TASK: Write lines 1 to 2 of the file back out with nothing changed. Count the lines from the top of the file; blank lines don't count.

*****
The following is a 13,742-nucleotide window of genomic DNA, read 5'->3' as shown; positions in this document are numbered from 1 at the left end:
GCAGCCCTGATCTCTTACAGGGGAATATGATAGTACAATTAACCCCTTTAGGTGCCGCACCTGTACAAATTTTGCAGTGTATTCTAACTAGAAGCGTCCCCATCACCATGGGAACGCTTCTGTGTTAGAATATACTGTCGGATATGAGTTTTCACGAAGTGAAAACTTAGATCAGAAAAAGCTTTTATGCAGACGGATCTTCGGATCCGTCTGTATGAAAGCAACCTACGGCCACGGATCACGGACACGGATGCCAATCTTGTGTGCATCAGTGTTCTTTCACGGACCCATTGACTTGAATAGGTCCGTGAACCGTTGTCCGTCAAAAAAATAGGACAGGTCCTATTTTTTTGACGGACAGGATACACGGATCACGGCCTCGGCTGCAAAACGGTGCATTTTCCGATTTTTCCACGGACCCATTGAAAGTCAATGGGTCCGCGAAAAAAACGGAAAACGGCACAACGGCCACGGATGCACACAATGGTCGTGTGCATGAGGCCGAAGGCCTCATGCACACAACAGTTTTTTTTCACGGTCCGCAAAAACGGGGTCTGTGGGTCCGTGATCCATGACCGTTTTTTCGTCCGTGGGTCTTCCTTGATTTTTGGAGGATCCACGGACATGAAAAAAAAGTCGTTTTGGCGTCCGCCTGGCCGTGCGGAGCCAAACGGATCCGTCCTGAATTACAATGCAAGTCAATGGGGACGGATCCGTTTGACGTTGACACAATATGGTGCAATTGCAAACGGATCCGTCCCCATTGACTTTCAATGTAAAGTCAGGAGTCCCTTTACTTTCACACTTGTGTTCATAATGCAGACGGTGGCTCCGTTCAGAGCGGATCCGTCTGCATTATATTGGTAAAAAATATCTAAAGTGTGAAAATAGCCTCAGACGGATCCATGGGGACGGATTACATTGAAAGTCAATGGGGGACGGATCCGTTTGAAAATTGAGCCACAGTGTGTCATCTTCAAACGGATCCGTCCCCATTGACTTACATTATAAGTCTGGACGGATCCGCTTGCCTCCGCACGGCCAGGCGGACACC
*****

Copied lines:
The following is a 13,742-nucleotide window of genomic DNA, read 5'->3' as shown; positions in this document are numbered from 1 at the left end:
GCAGCCCTGATCTCTTACAGGGGAATATGATAGTACAATTAACCCCTTTAGGTGCCGCACCTGTACAAATTTTGCAGTGTATTCTAACTAGAAGCGTCCCCATCACCATGGGAACGCTTCTGTGTTAGAATATACTGTCGGATATGAGTTTTCACGAAGTGAAAACTTAGATCAGAAAAAGCTTTTATGCAGACGGATCTTCGGATCCGTCTGTATGAAAGCAACCTACGGCCACGGATCACGGACACGGATGCCAATCTTGTGTGCATCAGTGTTCTTTCACGGACCCATTGACTTGAATAGGTCCGTGAACCGTTGTCCGTCAAAAAAATAGGACAGGTCCTATTTTTTTGACGGACAGGATACACGGATCACGGCCTCGGCTGCAAAACGGTGCATTTTCCGATTTTTCCACGGACCCATTGAAAGTCAATGGGTCCGCGAAAAAAACGGAAAACGGCACAACGGCCACGGATGCACACAATGGTCGTGTGCATGAGGCCGAAGGCCTCATGCACACAACAGTTTTTTTTCACGGTCCGCAAAAACGGGGTCTGTGGGTCCGTGATCCATGACCGTTTTTTCGTCCGTGGGTCTTCCTTGATTTTTGGAGGATCCACGGACATGAAAAAAAAGTCGTTTTGGCGTCCGCCTGGCCGTGCGGAGCCAAACGGATCCGTCCTGAATTACAATGCAAGTCAATGGGGACGGATCCGTTTGACGTTGACACAATATGGTGCAATTGCAAACGGATCCGTCCCCATTGACTTTCAATGTAAAGTCAGGAGTCCCTTTACTTTCACACTTGTGTTCATAATGCAGACGGTGGCTCCGTTCAGAGCGGATCCGTCTGCATTATATTGGTAAAAAATATCTAAAGTGTGAAAATAGCCTCAGACGGATCCATGGGGACGGATTACATTGAAAGTCAATGGGGGACGGATCCGTTTGAAAATTGAGCCACAGTGTGTCATCTTCAAACGGATCCGTCCCCATTGACTTACATTATAAGTCTGGACGGATCCGCTTGCCTCCGCACGGCCAGGCGGACACC